I think the biggest room for improvement is around known or accepted vulnerabilities that, when we re-scan, we want those things to be recognized as already accepted, as an exception. Sometimes they show up as something new and we have to go back and re-accept that as an accepted exception in order to bring our numbers back into compliance. I think if they could improve the operations around accepted vulnerabilities, we would see improvements in our productivity.

I would also like to see more executive reporting. Having a good snapshot of how well we're tracking, where each of the teams that own the applications, how they're doing, and where their gaps are would be good. Currently, the reporting is geared towards tracking current vulnerabilities. Even though they have trending, the trending doesn't necessarily evaluate the teams and how well they're doing. I would also like to be more oriented towards teams.

Overall, I would give Veracode a nine out of 10.

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Christian Camerlengo - PeerSpot reviewer
Senior Programmer/Analyst at a financial services firm with 10,001+ employees

The triage indicator was kind of hard to find. It's a very small arrow and I had no idea it was there.

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Ajit Matthew - PeerSpot reviewer
Sr. Partner IT and Information Security at TheMathCompany

The training lab is not very user-friendly and takes a long time to set up. This is an area that should be improved because we've not used it as much as we should have.

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VV
Senior Project Manager at a computer software company with 501-1,000 employees

The reports on offer are too verbose. They might want to consider t restructuring their reports to better give a very good summary or overview in the first five or so pages and then go ahead and drill into the details of each and every vulnerability beyond that.

The documentation could be improved. They could, for example, provide more details in terms of how to fix issues related to sign-ups. There isn't enough detailed information out there to assist users.

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Chris Sawyer - PeerSpot reviewer
Full Stack Engineer at TCDRS

I've seen slightly better static analysis tools from other companies when it comes to speed and ease of use.

Also, with the dynamic tool, sometimes a scan gets stuck and it can be hard to get a hold of the right person in a timely manner to find out why it got stuck and to get it unstuck, or to create a new one.

Overall, speed and customer support could be improved.

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RR
Founder & CEO at a healthcare company with 1-10 employees

I would suggest charging the developer for training, as it's not very expensive.

Only charge for developer training because it's a service you give now and they may need to be technical support.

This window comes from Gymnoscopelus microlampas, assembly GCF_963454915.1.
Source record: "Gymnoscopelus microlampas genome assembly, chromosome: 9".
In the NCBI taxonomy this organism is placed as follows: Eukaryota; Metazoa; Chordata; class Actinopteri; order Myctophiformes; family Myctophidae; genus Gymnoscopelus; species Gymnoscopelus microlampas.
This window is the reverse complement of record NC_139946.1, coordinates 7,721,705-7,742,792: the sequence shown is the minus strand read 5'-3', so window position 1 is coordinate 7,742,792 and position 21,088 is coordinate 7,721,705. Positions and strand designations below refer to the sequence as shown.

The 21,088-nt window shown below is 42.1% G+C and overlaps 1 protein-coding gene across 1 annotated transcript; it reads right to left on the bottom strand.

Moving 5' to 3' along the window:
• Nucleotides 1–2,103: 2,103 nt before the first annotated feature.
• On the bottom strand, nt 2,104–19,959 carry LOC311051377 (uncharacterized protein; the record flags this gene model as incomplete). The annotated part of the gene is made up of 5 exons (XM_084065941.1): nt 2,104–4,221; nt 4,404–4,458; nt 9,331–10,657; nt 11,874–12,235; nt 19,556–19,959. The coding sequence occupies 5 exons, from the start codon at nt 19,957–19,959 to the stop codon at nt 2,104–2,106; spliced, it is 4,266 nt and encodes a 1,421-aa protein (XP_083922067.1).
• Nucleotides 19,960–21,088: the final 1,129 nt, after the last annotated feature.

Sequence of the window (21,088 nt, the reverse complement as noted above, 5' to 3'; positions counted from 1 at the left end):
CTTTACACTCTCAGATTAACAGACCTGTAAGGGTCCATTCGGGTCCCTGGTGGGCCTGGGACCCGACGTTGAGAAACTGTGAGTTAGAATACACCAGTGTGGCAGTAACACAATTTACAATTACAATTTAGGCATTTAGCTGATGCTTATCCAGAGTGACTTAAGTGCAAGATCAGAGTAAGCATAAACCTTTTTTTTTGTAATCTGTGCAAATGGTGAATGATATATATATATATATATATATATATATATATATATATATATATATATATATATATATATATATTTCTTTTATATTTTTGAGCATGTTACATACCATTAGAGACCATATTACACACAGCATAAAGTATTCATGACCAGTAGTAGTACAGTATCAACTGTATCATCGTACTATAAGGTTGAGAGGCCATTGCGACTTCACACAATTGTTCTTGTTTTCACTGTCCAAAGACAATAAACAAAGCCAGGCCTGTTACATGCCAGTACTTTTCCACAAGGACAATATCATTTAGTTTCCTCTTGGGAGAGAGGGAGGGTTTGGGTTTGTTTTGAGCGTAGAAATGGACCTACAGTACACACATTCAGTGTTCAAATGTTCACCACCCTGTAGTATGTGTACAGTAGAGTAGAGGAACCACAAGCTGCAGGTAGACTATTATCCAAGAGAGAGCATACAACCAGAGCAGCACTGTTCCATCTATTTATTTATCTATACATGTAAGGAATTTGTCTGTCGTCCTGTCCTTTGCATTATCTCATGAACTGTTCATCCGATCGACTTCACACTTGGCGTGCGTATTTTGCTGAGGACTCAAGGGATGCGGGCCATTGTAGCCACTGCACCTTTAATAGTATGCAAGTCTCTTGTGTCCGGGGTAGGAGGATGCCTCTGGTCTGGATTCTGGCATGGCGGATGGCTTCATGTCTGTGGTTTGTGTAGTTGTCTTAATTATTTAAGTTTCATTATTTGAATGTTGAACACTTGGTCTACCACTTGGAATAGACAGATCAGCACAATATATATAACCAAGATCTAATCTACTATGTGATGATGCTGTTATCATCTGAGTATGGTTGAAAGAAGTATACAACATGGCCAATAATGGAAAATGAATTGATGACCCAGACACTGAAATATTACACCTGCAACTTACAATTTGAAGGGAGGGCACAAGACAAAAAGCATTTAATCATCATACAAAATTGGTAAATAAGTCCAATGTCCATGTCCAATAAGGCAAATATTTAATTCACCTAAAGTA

It costs them money to do that, but with the technology, an incremental user is negligible incremental costs, which doesn't really cost them. That's software economics.

I would like to see them only charge for developer training for the qualified startups and start charging for the licensing once the product goes into production, and available.

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Nachu Subramanian - PeerSpot reviewer
Automation Practice Leader at a financial services firm with 10,001+ employees

The solution has issues with scanning. It tries to decode the binaries that we are trying to scan. It decodes the binaries and then scans for the code. It scans for vulnerabilities but the code doesn't. They really need two different ways of scanning; one for static analysis and one for dynamic analysis, and they shouldn't decode the binaries for doing the security scanning. It's a challenge for us and doesn't work too well. 

As an additional feature I'd like to see third party vulnerability scanning as well as any container image scanning, interactive application security testing and IAS testing. Those are some of the features that Veracode needs to improve. Aside from that, the API integration is very challenging to integrate with the different tools. I think Veracode can do better in those areas.

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RO
IT security architect at a consumer goods company with 10,001+ employees

The solution could improve the Dynamic Analysis Security Testing(DAST).

There could be better support for different languages. It is very difficult in some languages to prepare the solution for the static analysis and this procedure is really hard for a pipeline, such as GitHub. They should make it easy to scan projects for any language like they do in other vendors, such as Checkmarx.

We have found there are a lot of false positives and the severity rating we have been receiving has been different compared to other vendor's solutions. For example, in Veracode, we receive a rating of low but in others solutions, we receive a rating of high when doing the glitch analysis.

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Buyer's Guide
Veracode
July 2022
Learn what your peers think about Veracode. Get advice and tips from experienced pros sharing their opinions. Updated: July 2022.
620,987 professionals have used our research since 2012.